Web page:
Forget Commodities. I’m a “Specialty Supplier.” Right?

 

LumberWhen it comes to margins and serving customers who remain loyal to us due to the high-end products we provide—everyone knows the value of being a specialty products’ provider, right? And in addition, its our least loyal, price-shopping customers that make us often consider cutting out commodity products altogether.

So what would be wrong with increasing our focus on specialty products—and backing away from commodities? Well, not so fast. There is that issue of having a “full shopping cart” from which to sell—and if you compare this to a grocer—you’ve got to have both milk, eggs, and butter on the shelf—and your own bakery, fresh fish, and maybe even organic produce.

But perhaps a more convincing reason to think carefully before giving up the “everyday stuff” and focusing on the high-end only is the threat the competitive low cost commodity provider poses of moving up the chain and competing with us nose-to-nose for the most profitable business too.

Consider the examples from the steel industry described in Clayton Christiansen and Michael Raynor’s book The Innovator’s Solution. They describe a steel industry in the 1960’s that was dominated by the big “integrated” mills who watched as smaller “minimills” started up and, due to their low manufacturing capabilities, could only produce rebar—a low grade form of steel.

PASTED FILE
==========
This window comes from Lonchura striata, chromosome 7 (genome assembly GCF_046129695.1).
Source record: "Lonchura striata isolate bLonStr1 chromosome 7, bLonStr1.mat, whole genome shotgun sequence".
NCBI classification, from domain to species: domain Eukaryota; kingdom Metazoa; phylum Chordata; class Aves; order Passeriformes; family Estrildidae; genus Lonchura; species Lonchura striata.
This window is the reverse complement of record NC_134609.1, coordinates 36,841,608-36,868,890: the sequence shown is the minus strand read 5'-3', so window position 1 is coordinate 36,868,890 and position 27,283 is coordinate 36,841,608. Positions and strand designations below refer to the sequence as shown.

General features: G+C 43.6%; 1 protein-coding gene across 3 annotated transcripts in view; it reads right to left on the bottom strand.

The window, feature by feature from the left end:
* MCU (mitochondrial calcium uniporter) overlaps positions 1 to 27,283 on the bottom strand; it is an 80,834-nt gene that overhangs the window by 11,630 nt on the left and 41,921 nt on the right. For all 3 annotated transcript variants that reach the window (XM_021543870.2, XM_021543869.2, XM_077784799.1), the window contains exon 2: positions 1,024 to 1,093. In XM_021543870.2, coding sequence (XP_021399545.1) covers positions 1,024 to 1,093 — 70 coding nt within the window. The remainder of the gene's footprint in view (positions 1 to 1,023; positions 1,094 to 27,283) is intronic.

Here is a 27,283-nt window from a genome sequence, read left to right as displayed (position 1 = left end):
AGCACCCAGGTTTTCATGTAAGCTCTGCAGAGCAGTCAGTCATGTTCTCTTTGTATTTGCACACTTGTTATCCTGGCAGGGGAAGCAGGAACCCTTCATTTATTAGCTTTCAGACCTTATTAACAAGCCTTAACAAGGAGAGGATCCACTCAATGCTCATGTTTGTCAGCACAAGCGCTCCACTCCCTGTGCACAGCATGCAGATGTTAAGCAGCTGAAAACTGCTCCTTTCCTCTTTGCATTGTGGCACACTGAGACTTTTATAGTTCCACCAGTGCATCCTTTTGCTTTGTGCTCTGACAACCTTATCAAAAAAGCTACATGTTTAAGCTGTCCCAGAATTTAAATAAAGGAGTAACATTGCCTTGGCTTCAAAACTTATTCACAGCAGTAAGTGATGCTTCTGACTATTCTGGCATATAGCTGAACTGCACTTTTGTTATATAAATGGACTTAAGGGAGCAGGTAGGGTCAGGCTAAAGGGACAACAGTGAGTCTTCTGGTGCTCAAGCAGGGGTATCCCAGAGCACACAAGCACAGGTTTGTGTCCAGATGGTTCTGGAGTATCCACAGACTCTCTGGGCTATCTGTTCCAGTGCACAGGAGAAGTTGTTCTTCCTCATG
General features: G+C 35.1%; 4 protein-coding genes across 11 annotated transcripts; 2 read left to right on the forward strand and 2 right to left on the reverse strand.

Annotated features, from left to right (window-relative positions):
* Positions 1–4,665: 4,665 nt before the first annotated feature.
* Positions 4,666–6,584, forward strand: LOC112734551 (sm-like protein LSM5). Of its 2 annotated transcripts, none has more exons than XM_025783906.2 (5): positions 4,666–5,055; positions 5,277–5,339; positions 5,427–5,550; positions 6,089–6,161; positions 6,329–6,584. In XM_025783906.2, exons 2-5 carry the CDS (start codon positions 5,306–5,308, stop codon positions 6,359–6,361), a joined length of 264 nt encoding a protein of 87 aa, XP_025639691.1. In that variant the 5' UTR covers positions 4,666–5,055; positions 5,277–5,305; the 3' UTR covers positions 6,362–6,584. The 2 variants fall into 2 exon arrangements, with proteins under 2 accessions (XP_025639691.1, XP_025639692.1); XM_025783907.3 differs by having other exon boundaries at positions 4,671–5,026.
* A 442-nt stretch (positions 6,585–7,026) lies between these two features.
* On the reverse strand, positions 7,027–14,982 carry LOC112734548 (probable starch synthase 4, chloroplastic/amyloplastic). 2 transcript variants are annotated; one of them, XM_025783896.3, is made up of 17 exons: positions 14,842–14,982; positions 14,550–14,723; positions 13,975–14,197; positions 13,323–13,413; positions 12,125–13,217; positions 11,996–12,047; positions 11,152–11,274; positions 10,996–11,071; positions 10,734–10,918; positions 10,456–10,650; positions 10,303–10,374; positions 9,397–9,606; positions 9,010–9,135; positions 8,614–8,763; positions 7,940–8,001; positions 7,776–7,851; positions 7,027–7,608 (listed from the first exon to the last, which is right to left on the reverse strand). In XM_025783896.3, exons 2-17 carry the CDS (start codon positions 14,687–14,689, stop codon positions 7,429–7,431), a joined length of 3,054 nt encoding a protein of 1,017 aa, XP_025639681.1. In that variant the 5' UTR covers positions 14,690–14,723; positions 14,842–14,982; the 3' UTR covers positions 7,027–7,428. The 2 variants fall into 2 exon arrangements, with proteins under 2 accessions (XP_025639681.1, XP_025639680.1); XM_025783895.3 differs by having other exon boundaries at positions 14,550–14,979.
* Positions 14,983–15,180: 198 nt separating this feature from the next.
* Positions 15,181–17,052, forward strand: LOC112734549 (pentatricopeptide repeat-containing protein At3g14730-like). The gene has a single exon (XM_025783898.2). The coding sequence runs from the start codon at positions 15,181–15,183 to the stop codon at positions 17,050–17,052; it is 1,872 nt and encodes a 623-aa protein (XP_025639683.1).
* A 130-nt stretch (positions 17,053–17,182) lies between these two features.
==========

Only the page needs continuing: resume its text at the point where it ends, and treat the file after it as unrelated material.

When the minimills entered with rebar—which accounts for only 4% of total steel use—and offered it at drastically lower prices—the large mills were almost happy to stop offering it as it only produced margins of 7%. They then began to focus their resources on higher margin products and customers.

When the minimills improved manufacturing and began to offer angle iron and other components—once again, the large mills were almost relieved to walk away from this low profit business—as the margins had always been low in this category as well. Once again they aligned resources and product offerings on more discrete customers segments—allowing the minimills to capture the low margin commodity business.

This happened again with structural beams, which the minimills perfected after great effort. Once more, they exerted heavy competitive pressure on the large mills and, once more—they took away more share.

Finally, the minimills perfected the ability to produce sheet steel—and the end of the story is, that today the minimills have grown larger than the former traditional mills—such as Bethlehem Steel—and the industry now is forever changed.

There is a point at which a company needs to assess, “Do I walk away from low margin commodity business and just focus on the profitable high-end? Or, do I invest in a broad spectrum of product and services offerings, compete on the lowest margin business, and keep my share of market?”

This will be a different decision for every company, in every market, and against every different form of competitor.

However, before you retreat “upstream” to Specialty-Land too quickly—you may wish to consider what door you leave open—for your competitor to enter.

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